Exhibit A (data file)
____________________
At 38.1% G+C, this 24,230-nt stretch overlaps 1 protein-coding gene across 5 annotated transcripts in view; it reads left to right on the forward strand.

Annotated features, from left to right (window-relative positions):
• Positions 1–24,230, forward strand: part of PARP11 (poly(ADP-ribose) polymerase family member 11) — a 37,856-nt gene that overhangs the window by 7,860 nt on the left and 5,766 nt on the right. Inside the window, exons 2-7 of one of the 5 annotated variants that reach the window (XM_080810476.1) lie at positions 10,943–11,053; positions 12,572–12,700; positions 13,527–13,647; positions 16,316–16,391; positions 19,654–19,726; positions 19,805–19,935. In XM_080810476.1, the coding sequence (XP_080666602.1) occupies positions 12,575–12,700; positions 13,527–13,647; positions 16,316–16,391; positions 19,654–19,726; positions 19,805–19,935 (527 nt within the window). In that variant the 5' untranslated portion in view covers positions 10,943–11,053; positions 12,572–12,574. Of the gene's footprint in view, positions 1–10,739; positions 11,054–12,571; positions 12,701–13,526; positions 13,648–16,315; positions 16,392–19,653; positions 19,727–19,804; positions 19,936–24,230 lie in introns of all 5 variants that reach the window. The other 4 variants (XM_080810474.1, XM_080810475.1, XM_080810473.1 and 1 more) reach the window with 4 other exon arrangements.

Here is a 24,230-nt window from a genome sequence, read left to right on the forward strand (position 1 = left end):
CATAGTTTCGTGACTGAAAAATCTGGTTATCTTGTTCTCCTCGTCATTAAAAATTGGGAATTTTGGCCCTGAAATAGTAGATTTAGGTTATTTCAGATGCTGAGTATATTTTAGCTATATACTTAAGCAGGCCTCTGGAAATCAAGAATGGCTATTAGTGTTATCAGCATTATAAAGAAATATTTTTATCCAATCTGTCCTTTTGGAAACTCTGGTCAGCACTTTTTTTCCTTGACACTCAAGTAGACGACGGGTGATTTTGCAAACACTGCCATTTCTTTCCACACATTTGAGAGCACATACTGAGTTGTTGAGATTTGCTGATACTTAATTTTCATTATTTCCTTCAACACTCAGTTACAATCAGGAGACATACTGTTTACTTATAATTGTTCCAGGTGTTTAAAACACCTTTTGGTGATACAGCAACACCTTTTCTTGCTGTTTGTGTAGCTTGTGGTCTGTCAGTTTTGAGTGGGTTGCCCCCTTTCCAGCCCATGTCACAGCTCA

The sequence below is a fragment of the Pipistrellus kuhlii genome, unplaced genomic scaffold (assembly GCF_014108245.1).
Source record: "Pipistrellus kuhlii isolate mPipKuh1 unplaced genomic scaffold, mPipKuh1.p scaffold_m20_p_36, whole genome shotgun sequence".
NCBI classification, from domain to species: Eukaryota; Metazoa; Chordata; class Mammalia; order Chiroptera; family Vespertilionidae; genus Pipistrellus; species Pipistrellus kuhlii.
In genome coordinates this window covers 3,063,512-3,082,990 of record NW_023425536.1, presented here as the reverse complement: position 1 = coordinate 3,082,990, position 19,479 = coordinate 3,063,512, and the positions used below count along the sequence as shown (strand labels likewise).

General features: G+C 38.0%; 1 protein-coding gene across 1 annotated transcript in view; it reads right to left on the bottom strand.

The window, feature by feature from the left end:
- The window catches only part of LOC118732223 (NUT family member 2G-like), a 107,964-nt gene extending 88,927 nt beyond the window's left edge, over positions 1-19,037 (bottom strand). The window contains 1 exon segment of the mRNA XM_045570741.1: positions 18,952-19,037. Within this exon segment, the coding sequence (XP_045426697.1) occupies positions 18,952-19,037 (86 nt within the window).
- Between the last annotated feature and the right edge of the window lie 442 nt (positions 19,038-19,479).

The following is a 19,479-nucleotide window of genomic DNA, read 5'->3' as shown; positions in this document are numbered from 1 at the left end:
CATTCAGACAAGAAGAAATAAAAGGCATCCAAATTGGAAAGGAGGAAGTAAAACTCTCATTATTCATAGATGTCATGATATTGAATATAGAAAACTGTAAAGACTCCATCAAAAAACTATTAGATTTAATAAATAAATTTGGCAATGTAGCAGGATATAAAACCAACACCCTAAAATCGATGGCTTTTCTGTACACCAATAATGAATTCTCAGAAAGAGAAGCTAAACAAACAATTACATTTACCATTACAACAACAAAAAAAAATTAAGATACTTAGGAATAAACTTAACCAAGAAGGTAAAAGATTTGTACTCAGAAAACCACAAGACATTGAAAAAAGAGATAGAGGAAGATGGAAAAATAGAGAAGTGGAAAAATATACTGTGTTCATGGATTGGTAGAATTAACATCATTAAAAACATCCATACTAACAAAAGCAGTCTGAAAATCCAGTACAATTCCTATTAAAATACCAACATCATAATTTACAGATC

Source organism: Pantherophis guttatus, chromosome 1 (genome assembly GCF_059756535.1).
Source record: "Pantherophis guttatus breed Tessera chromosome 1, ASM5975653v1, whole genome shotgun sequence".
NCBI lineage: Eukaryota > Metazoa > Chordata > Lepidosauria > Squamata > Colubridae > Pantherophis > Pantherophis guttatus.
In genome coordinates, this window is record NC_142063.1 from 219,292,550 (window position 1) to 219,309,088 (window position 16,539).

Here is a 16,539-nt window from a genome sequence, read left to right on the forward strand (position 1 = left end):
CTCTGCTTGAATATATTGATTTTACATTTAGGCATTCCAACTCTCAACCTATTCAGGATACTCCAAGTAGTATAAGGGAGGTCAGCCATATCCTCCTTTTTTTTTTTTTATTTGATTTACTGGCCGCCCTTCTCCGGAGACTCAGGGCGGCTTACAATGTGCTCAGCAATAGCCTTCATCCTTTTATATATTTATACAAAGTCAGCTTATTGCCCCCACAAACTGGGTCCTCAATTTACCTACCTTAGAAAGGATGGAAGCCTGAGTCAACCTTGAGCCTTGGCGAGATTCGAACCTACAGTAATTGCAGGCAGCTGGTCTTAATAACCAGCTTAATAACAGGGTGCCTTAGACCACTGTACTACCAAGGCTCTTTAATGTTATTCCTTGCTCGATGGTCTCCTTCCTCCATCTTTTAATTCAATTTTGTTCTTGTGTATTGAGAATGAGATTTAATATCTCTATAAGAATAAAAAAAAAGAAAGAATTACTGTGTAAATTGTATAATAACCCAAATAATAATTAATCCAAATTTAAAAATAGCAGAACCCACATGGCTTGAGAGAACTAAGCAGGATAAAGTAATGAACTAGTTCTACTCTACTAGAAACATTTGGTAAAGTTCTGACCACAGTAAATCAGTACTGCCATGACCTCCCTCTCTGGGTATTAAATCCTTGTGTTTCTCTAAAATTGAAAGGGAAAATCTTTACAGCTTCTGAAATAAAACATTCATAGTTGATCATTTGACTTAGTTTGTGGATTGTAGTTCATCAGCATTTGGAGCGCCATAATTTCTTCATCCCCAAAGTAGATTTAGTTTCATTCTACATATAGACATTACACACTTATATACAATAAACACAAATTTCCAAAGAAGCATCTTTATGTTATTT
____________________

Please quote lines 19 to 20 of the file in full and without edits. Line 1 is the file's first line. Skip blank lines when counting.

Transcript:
In genome coordinates, this window is record NC_142063.1 from 219,292,550 (window position 1) to 219,309,088 (window position 16,539).

Here is a 16,539-nt window from a genome sequence, read left to right on the forward strand (position 1 = left end):